Total Assets:The sum of all assets owned by the institution including cash, loans, securities, bank premises and other assets. This total does not include off-balance-sheet accounts.

RSSD:The unique number assigned by the Federal Reserve Board (FRB) to the top regulatory bank holding company. This unique identifier for Regions Bank is 233031.

FDIC CERT #:The certificate number assigned to an institution for deposit insurance. The FDIC Certificate Number for Channing Way Branch office of Regions Bank in Jackson, TN is 12368. This unique NUMBER is assigned by the FDIC and is used to identify institutions and for the issuance of insurance certificates by FDIC.

Источник: https://banks-america.com/branch/205810-regions-bank-channing-way-branch/

Regions Financial Corporation
Birmingham, Alabama

Regions Bank
Birmingham, Alabama

Order Approving the Merger of Bank Holding Companies, the Merger of Banks, and the Establishment of Branches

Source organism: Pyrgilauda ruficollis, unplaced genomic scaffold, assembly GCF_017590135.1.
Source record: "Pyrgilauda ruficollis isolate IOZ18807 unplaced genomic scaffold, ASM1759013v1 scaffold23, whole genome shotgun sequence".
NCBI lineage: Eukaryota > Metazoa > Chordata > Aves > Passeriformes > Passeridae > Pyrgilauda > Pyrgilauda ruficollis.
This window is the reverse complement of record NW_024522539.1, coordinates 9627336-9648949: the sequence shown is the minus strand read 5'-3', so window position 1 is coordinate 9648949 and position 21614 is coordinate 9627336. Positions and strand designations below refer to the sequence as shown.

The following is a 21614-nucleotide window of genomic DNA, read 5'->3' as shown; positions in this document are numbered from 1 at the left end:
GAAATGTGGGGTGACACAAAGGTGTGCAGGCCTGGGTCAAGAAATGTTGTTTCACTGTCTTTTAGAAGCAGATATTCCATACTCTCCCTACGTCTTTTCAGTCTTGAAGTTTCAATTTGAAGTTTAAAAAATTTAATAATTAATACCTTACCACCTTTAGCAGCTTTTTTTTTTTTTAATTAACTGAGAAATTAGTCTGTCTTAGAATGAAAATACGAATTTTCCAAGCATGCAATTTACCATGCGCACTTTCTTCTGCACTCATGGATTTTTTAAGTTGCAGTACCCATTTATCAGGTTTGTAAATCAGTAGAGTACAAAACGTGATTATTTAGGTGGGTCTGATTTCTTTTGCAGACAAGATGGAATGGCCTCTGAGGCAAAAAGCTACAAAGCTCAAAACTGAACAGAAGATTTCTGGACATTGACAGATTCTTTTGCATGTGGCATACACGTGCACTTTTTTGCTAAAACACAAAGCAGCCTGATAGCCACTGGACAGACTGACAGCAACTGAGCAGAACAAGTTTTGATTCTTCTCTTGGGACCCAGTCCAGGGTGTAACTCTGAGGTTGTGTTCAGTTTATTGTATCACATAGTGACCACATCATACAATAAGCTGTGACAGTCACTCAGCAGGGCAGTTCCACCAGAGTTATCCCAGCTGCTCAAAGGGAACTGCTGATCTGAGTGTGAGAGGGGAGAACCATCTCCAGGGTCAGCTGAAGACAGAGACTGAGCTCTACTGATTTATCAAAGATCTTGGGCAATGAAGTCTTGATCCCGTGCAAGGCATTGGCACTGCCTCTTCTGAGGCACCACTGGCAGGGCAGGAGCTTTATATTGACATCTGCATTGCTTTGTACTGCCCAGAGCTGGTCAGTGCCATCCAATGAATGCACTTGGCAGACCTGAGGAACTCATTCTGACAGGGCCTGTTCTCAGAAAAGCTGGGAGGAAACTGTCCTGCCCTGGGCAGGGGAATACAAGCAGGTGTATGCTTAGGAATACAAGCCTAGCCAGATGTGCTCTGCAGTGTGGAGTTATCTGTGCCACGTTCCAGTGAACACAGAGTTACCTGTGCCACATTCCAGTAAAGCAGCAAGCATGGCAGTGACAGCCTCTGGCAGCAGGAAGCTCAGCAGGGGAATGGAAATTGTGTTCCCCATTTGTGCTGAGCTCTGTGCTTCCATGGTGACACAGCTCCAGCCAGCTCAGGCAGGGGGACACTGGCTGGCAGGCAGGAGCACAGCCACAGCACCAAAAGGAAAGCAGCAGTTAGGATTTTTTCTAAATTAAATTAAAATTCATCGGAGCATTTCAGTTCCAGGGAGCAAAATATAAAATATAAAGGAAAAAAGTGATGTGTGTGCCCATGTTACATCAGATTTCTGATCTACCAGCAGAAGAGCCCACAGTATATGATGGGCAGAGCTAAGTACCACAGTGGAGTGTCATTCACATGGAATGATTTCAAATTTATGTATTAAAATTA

Regions Financial Corporation ("Regions"), a financial holding company within the meaning of the Bank Holding Company Act ("BHC Act"), has requested the Board's approval under section 3 of the BHC Act 1 to merge with AmSouth Bancorporation ("Amsouth") and acquire its subsidiary bank, AmSouth Bank, both of Birmingham. 2 In addition, Regions' subsidiary state member bank, Regions Bank, also of Birmingham, has requested the Board's approval under section 18(c) of the Federal Deposit Insurance Act 3 ("Bank Merger Act") to merge with AmSouth Bank, with Regions Bank as the surviving entity. Regions Bank also has applied under section 9 of the Federal Reserve Act ("FRA") to retain and operate branches at the locations of AmSouth Bank's main office and branches. 4 In addition, Regions has provided notice under section 25 of the Federal Reserve Act and section 211.5 of the Board's Regulation K 5 of its intention to acquire Cahaba International, Inc., also of Birmingham, an agreement corporation subsidiary of AmSouth Bank. 6